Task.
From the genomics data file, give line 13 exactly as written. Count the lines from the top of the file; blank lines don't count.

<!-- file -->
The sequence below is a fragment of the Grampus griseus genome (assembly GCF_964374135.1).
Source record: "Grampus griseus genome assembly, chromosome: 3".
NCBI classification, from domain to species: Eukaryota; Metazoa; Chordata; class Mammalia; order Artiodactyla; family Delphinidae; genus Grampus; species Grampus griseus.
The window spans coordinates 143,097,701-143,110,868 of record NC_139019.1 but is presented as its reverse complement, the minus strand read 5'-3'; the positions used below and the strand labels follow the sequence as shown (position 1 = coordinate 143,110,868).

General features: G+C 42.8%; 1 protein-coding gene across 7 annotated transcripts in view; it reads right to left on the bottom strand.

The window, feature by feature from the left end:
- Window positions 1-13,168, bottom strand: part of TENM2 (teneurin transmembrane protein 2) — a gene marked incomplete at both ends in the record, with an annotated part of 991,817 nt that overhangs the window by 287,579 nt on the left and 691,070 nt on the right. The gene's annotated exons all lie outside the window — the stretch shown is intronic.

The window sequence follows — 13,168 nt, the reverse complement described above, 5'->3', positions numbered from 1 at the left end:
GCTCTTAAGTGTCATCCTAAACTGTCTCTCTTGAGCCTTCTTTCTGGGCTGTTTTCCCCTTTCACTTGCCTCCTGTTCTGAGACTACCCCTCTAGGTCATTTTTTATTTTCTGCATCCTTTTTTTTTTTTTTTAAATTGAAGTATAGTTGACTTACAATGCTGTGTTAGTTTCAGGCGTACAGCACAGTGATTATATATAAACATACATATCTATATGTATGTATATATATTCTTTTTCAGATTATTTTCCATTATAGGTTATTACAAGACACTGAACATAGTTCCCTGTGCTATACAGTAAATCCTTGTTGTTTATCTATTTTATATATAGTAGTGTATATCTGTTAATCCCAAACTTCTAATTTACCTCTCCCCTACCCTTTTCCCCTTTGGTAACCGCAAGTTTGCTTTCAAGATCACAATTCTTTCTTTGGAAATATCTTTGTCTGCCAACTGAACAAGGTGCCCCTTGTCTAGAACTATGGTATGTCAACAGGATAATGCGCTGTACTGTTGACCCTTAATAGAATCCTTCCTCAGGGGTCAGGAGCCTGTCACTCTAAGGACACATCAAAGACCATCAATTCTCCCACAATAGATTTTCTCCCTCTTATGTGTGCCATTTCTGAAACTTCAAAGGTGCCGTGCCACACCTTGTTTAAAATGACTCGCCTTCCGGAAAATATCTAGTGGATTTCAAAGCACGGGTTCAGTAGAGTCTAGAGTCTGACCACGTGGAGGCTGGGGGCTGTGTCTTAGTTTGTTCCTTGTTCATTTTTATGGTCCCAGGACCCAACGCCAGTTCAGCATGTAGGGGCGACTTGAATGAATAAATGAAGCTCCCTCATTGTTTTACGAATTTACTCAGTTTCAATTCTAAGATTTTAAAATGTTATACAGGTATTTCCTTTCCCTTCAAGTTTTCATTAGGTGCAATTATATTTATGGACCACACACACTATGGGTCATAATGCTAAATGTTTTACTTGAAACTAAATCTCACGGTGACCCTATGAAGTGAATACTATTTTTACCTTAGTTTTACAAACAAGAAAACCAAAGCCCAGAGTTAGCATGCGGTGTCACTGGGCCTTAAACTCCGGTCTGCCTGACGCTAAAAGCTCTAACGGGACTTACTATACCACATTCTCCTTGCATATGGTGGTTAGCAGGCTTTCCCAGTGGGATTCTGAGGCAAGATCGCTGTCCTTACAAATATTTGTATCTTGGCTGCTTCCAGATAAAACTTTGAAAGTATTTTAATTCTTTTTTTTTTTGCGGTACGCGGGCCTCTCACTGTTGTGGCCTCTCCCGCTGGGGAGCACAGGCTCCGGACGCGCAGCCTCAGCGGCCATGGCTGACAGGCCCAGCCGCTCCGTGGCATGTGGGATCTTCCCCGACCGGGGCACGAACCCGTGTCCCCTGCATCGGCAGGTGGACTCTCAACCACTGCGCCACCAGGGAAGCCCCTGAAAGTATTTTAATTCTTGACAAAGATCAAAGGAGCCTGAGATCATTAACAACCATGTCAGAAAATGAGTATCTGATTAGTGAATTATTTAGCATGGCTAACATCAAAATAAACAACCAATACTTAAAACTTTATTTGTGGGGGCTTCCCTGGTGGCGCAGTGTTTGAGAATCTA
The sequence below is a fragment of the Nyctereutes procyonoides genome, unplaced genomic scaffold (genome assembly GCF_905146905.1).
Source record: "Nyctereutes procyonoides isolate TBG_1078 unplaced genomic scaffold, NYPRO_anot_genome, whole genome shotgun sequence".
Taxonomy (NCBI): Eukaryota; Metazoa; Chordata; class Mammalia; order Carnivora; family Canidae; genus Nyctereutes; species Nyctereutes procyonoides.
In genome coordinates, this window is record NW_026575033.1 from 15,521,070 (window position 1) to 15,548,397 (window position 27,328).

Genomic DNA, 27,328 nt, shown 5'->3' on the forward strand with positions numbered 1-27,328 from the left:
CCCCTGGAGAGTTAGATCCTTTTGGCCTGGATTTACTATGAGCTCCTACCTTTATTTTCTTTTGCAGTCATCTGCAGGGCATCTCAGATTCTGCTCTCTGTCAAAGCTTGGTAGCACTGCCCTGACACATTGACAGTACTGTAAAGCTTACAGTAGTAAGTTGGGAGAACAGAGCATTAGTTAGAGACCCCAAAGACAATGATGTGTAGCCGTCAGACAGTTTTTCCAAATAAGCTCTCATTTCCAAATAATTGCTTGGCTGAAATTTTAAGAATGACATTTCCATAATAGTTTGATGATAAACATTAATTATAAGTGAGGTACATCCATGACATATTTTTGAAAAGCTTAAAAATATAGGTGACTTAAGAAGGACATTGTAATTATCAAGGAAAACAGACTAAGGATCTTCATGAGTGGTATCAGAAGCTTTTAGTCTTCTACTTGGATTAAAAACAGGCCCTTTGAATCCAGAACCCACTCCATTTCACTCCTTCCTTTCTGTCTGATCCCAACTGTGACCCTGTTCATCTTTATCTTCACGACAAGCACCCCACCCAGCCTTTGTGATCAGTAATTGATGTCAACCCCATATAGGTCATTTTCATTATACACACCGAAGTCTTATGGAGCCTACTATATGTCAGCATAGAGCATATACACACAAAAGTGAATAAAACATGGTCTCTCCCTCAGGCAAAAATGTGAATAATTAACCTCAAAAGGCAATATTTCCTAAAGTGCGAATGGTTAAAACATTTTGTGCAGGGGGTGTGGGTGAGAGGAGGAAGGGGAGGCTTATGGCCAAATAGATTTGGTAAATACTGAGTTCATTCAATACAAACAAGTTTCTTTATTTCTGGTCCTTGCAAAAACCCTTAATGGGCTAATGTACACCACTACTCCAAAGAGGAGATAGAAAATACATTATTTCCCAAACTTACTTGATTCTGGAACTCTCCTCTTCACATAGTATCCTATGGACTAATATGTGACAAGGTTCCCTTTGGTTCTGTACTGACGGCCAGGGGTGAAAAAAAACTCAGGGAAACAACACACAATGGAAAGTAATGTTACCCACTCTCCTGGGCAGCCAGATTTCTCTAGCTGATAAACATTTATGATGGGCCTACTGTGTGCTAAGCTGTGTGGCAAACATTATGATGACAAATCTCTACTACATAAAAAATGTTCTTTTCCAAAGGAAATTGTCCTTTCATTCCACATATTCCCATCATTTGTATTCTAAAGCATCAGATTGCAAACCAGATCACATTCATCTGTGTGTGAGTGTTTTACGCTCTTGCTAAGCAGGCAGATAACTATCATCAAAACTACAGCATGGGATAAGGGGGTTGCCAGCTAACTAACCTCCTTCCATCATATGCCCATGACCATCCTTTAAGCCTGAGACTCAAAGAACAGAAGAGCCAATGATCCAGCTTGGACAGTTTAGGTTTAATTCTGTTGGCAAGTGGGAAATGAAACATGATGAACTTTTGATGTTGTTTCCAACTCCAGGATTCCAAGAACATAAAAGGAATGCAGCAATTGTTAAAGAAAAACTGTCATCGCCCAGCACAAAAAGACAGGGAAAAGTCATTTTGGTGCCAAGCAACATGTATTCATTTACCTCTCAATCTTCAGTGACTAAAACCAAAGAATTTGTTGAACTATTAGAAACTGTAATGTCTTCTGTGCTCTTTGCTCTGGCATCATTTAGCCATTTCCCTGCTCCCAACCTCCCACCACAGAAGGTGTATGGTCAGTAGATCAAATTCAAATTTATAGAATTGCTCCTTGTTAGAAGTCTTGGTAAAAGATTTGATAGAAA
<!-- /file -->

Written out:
In genome coordinates, this window is record NW_026575033.1 from 15,521,070 (window position 1) to 15,548,397 (window position 27,328).